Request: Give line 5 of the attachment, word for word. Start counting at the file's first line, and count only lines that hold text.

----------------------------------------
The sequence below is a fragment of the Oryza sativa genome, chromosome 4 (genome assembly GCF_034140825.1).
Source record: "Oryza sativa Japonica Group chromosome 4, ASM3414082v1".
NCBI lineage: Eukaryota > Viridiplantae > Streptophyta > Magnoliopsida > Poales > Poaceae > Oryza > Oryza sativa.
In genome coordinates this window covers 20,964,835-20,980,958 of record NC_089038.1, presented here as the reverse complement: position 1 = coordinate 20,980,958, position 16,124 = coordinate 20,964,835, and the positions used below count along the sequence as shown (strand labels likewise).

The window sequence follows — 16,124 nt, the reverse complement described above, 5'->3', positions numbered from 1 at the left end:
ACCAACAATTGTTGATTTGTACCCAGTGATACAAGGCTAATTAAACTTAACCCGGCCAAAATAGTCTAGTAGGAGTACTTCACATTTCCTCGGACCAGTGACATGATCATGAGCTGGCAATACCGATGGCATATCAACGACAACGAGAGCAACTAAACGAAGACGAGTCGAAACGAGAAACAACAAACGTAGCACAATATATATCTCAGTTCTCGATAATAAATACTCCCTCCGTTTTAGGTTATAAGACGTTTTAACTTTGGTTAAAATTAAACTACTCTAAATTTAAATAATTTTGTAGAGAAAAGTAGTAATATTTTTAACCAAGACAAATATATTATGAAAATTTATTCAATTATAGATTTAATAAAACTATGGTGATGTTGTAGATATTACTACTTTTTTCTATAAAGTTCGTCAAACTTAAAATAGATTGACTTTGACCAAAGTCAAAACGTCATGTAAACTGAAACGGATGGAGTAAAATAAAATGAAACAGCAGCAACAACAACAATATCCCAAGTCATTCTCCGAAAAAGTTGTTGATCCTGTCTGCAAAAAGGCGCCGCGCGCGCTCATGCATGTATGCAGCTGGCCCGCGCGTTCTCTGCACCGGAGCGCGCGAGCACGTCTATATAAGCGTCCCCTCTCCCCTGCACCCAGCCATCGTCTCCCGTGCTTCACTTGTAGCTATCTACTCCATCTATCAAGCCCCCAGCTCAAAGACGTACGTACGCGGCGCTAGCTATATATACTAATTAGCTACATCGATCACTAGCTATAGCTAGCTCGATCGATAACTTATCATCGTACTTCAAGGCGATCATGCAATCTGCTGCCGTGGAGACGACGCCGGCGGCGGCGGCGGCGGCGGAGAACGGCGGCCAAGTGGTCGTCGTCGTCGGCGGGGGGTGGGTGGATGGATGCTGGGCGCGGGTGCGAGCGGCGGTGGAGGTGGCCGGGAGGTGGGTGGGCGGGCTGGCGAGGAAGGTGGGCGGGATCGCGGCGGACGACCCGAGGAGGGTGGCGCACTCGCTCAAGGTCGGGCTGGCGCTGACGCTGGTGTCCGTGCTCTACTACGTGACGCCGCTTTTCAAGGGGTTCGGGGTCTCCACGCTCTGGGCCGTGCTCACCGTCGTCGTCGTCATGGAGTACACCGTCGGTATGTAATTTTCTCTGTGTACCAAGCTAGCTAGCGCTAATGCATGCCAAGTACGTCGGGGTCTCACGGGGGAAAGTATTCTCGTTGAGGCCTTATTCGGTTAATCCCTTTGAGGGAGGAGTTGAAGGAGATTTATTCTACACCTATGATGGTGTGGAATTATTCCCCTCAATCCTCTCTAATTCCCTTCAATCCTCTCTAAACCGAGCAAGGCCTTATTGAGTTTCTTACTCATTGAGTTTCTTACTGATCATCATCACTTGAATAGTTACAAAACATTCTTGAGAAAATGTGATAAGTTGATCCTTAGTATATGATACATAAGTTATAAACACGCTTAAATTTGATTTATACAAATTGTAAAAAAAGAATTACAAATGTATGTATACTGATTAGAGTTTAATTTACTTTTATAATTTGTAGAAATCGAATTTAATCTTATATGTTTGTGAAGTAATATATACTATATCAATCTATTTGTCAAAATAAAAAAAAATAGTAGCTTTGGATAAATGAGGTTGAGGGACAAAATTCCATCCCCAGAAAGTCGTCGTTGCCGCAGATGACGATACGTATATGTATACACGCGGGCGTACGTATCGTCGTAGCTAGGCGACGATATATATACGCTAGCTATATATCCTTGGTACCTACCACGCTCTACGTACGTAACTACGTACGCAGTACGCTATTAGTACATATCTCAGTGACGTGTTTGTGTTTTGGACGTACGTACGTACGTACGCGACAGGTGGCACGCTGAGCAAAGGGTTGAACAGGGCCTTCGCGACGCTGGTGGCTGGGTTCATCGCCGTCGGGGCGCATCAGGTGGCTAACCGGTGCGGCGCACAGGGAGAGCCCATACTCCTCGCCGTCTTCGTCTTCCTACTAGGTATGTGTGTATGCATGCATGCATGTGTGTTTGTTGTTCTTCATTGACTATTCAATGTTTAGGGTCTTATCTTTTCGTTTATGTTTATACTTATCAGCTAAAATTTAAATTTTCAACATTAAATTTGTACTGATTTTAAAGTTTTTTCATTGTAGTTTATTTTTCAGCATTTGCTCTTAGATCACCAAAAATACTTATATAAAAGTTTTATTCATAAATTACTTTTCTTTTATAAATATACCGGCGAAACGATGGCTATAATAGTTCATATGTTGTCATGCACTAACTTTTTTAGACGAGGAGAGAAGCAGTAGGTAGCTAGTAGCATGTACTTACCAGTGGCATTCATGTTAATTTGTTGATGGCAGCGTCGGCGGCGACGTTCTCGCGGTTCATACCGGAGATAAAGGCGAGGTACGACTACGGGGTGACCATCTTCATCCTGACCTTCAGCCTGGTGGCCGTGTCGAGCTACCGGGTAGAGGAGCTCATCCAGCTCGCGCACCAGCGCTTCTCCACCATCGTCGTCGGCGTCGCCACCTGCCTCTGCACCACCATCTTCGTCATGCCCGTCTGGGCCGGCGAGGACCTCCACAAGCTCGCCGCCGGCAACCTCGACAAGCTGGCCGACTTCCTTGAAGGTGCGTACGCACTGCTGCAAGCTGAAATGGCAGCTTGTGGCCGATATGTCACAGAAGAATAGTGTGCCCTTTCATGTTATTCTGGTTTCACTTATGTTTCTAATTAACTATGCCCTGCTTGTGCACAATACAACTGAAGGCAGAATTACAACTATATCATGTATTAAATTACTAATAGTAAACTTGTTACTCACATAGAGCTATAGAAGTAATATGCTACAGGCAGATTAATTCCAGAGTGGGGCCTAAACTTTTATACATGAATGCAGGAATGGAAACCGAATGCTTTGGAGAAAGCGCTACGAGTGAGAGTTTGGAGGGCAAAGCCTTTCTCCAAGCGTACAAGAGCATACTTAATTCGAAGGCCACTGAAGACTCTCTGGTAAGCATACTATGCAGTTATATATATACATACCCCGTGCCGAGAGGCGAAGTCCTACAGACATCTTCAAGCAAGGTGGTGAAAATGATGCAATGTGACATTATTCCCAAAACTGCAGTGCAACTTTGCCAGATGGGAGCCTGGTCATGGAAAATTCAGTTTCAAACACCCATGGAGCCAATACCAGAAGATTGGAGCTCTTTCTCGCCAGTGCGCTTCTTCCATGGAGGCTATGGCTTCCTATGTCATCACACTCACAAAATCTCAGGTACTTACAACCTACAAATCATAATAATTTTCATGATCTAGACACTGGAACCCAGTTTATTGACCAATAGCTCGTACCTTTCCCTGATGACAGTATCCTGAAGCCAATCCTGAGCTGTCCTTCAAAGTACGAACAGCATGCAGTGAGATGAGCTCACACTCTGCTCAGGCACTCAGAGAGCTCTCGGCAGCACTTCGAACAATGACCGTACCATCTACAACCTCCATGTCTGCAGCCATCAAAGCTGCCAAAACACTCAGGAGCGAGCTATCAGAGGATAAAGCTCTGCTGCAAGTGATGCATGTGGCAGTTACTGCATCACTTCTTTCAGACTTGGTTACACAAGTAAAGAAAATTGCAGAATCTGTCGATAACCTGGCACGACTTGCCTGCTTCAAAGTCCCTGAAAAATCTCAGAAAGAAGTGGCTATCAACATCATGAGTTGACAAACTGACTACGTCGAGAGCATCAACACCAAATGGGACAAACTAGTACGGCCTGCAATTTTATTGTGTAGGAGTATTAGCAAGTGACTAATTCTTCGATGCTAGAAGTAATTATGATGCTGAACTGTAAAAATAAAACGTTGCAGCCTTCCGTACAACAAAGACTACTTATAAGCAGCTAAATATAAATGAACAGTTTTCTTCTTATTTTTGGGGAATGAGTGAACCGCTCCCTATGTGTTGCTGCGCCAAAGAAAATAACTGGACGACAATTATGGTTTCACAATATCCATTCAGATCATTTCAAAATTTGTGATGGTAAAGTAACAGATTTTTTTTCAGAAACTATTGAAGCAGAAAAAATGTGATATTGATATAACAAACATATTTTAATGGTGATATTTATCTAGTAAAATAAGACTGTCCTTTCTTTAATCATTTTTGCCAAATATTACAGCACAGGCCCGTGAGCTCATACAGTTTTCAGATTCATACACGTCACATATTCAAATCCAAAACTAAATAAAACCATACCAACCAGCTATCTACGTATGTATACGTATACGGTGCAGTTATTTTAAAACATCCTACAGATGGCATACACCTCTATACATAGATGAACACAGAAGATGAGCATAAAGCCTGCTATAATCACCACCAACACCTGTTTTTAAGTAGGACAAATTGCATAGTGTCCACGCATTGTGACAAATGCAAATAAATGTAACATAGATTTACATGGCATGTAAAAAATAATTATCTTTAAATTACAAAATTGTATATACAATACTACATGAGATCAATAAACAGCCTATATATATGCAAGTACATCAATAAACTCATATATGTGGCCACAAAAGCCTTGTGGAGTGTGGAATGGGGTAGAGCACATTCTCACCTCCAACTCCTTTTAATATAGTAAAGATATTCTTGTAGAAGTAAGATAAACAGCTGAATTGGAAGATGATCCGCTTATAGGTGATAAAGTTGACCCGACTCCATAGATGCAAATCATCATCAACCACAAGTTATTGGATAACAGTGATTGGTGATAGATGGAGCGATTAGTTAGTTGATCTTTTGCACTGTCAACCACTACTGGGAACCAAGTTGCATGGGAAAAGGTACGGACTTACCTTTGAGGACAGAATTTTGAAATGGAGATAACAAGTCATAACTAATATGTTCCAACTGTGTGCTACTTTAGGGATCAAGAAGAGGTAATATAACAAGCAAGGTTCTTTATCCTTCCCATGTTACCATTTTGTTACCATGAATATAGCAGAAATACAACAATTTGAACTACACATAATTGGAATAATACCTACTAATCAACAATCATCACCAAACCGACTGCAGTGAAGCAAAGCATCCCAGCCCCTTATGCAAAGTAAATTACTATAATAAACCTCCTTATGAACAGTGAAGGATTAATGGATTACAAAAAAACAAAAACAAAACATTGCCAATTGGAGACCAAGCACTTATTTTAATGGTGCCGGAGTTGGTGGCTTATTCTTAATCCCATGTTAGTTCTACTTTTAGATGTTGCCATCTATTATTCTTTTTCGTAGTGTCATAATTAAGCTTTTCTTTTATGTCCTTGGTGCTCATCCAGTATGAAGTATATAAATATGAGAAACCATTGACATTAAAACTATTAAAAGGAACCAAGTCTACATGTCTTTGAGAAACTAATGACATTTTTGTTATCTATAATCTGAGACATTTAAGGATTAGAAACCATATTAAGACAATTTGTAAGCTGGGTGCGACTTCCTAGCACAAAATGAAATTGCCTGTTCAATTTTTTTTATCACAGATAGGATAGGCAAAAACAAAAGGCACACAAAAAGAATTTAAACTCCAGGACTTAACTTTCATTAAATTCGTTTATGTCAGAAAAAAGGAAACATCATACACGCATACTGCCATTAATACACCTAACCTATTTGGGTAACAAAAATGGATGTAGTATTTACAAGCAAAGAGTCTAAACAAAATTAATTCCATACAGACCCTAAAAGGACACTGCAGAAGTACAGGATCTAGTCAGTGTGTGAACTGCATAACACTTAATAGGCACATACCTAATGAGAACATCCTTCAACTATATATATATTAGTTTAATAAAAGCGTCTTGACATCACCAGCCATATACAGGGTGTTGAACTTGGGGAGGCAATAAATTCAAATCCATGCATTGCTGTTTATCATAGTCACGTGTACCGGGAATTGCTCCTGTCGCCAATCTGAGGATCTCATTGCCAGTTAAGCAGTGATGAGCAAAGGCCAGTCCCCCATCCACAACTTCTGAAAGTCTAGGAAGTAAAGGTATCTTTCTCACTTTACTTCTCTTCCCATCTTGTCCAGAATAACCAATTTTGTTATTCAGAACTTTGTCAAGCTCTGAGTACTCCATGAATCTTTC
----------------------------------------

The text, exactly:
The window sequence follows — 16,124 nt, the reverse complement described above, 5'->3', positions numbered from 1 at the left end: